While Dalén's discovery was significant, additional challenges remained. Light sources could not burn aga without interruption due to the high cost and the fact that steady signals would not permit distinction between lighthouses. At the time, signals from some petroleum–based lights were differentiated using moving screens or rotating lighting devices, but both these methods were expensive. In most lighthouses, devices designed to eclipse the light or create flashing were powered by the escaping petroleum. The flashes lasted five to seven seconds, but such length was unnecessary with the much brighter acetylene lamps. Dalén began to seek solutions to this problem in 1904, eventually devising an apparatus that, through instantaneous opening and closing of a gas pipe, enabled one liter of acetylene gas to produce several thousand rapid yet distinct flashes of light. The apparatus also allowed each light source to adopt a specific, Morse Code–like pattern. Dalén devised a supplementary apparatus as well—a burner that could be fitted with a small permanent flame that would light a 3/10–second flash every three seconds.
In 1907, Dalén further refined his invention when he developed a "solar valve" that extinguished the light at sunrise and reignited it under cloud cover or fog and at nightfall. The valve was controlled by four metal rods, one black and three highly polished, inside a glass tube. The dark rod absorbed light during the daytime, causing it to heat and expand, closing the gas valve. As daylight waned, the dark rod cooled to the temperature of the other rods, contracting and allowing the valve to reopen. This apparatus, combined with Dalén's intermittent light, resulted in a gas savings of 93 percent over the earlier technology. The cost–effective and automated nature of Dalén's inventions also resulted in significantly increased use of light sources for maritime navigation. "The use of aga light facilitates the placing of lighthouses and lightbuoys in the most inaccessible places such as archipelagos and seas with dangerous reefs," observed H.G. Söderbaum, President of the Royal Swedish Academy of Sciences, in his 1912 Nobel Prize presentation speech. "With the use of one or more of the easily transportable gas accumulators, such lights can give their warning or guiding signals for a whole year or more without the need of inspection or the fear of failure."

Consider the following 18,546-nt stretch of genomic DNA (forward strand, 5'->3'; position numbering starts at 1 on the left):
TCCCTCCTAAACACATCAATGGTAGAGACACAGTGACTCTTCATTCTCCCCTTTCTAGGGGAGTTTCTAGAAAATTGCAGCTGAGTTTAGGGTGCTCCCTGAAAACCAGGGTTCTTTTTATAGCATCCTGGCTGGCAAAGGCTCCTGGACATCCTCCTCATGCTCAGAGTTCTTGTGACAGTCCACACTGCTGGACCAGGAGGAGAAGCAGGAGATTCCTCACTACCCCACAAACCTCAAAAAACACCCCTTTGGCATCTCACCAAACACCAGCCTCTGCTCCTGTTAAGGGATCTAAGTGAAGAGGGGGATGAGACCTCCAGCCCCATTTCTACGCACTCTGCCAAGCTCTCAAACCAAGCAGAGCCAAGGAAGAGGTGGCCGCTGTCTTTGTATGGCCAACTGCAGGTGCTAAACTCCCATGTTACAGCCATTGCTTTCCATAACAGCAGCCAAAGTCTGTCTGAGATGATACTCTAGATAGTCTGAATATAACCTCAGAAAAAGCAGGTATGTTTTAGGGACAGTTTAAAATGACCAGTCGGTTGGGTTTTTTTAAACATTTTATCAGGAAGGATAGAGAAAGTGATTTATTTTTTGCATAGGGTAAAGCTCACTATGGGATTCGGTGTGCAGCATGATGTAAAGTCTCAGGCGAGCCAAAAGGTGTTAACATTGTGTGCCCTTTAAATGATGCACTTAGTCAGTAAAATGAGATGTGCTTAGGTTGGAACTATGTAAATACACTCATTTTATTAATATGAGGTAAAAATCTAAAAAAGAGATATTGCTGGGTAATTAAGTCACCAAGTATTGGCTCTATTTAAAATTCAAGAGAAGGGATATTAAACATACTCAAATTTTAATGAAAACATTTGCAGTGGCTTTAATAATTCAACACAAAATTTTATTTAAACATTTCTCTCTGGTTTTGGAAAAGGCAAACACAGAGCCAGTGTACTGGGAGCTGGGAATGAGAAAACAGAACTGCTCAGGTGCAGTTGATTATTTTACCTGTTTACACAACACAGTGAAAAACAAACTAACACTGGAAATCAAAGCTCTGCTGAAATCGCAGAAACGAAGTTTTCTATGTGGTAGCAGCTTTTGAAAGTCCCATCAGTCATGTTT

Lost Eyesight, Won Nobel